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The four historic buildings south of Officers Row have been overshadowed for years. Now, the century-old landmarks stand out more prominently along the south side of the Vancouver Barracks Parade Ground.
A local tree service trimmed the lower branches of 15 Douglas fir trees that have fronted the two-story buildings for 70 years or more.
In addition to giving people a better view of the buildings, the pruning project also reduced the number of fir needles that led to overflowing gutters.
That job — lifting the tree canopy — is the most visible result so far of the National Park Service's recent acquisition of the East and South Barracks.
The staff at the Fort Vancouver National Historic Site has started a caretaking campaign to preserve and protect the structures before they can be restored as historic attractions or transitioned into new roles.
In another caretaking project, work crews have buttoned up the buildings. Doors have been sealed with plywood panels, as have some of the windows. Other windows, facing heavily traveled streets or busy walkways, have been covered with Plexiglas sheets that have a little more eye appeal than plywood.
A lot of the caretaking work is behind the scenes or under the ground. It won't stand out to the people who stroll through the 33 acres that were transferred to the Fort Vancouver National Historic Site on Memorial Day.
Like most government agencies, the U.S. Army had a backlog of repair and upkeep work at the barracks.
"We have been chasing down deferred maintenance," said Ray Cozby, project manager for the park service. And "we've had to repair some underground water leaks."
Facilities supervisor Alex Patterson's staff has been monitoring utility use for each building and have found some excess water, gas and electrical use.
While electrical upgrades and new sewer lines aren't the sexiest aspects of the national park system, said Chief Ranger Greg Shine, it is crucial in the post-to-park transition. The infrastructure projects will set up the rehabilitation and restoration work that will showcase an era of U.S. Army history.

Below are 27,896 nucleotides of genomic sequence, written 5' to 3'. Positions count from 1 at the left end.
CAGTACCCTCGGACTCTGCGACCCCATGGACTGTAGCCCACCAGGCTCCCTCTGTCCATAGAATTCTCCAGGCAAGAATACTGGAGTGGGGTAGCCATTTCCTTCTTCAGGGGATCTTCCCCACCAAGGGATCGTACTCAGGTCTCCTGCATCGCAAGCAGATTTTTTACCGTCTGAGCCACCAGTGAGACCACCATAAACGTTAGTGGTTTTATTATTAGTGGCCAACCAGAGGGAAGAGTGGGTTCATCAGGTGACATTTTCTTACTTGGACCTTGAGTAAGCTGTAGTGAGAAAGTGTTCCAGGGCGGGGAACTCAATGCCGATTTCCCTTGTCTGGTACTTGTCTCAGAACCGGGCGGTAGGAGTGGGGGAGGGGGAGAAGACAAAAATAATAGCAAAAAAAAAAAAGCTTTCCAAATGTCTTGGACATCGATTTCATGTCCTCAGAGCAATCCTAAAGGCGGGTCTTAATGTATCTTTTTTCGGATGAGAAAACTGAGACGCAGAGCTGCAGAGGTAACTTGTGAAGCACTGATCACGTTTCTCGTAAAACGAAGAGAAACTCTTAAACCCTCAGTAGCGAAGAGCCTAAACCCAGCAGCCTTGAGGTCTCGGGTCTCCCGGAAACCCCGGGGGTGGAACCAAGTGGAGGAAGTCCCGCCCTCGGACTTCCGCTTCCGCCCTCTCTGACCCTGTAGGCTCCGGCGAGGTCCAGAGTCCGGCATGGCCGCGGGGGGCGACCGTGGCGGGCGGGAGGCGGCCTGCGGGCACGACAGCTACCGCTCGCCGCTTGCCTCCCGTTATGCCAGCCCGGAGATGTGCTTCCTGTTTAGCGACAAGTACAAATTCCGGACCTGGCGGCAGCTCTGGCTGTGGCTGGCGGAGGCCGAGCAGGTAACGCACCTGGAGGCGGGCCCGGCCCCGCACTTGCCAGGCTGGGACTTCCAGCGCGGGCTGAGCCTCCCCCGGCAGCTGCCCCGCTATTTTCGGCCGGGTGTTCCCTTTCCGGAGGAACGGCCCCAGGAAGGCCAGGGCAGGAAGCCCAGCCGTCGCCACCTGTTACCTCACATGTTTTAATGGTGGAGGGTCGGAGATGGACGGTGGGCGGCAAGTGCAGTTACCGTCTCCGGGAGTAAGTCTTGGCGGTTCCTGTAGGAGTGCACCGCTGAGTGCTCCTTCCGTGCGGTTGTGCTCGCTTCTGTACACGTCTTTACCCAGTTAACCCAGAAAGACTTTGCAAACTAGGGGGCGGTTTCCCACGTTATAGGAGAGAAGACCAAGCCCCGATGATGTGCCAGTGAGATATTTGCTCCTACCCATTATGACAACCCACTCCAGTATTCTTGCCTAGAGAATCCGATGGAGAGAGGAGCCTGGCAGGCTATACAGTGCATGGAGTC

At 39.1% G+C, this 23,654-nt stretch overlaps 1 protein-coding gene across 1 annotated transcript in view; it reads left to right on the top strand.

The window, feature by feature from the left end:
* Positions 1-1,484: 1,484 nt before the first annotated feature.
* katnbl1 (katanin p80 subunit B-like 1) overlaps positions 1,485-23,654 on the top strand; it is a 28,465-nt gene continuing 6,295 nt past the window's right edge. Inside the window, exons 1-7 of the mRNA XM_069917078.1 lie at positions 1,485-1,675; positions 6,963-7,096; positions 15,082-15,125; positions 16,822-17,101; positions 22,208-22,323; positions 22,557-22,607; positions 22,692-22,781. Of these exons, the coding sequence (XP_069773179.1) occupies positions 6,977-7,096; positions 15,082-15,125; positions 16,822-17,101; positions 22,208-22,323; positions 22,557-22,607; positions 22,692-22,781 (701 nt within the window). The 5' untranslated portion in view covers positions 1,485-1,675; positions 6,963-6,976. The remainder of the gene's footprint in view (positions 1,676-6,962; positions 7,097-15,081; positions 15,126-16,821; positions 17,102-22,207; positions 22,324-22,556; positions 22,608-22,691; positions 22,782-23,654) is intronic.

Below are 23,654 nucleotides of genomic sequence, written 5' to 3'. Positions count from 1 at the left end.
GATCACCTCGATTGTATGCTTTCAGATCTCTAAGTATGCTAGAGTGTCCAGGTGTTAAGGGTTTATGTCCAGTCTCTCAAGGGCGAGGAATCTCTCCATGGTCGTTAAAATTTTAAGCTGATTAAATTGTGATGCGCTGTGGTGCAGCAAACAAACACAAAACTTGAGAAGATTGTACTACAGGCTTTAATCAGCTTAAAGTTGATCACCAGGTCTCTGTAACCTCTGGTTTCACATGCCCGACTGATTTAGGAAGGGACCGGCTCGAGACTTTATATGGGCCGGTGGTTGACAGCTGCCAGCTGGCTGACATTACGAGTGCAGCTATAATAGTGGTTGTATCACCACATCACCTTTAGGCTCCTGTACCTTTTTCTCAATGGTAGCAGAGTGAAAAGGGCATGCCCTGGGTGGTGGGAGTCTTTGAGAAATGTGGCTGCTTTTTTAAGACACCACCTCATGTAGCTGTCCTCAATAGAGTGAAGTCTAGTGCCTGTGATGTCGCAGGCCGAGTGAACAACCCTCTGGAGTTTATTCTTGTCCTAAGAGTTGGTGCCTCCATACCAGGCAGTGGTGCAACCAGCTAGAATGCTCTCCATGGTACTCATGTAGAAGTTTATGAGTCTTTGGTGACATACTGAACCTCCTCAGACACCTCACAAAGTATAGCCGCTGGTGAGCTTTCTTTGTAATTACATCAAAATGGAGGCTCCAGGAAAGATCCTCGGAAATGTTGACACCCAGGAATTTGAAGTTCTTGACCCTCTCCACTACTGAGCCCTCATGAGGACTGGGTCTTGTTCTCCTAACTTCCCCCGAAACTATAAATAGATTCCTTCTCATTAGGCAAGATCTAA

Archaeologist Doug Wilson, director of the Northwest Cultural Resources Institute, said the National Park Service has documented the architectural and historical significance of the buildings it has acquired.
Some of the road construction and utility trenching also could involve archaeologists. The projects could turn up historical resources that were never mapped, Shine said.
Perhaps workers who were part of a construction project a century ago moved around lots of soil with no thought of its archaeological value, Shine said.
In the spring, work is expected to begin on exteriors of the buildings, including roofs, gutters and siding. Crews also will begin dealing with lead-based paint.
Visitors who patronize two long-established Vancouver barracks businesses eventually will notice temporary changes in traffic patterns and roadway access. The barracks barber shop and the Shoppette — the birthplace of the U.S. military's post exchange system — will remain open during road construction.
Fort Vancouver officials are taking a phased approach to the project. The caretaking comes first, Cozby said, "then we'll seek funds from the government and other sources for rehabilitation work."
A lot of it is beyond their control, Cozby said.
But looking at it optimistically, "in a five-year time frame," he added, "we hope we would have something significant to show for our efforts."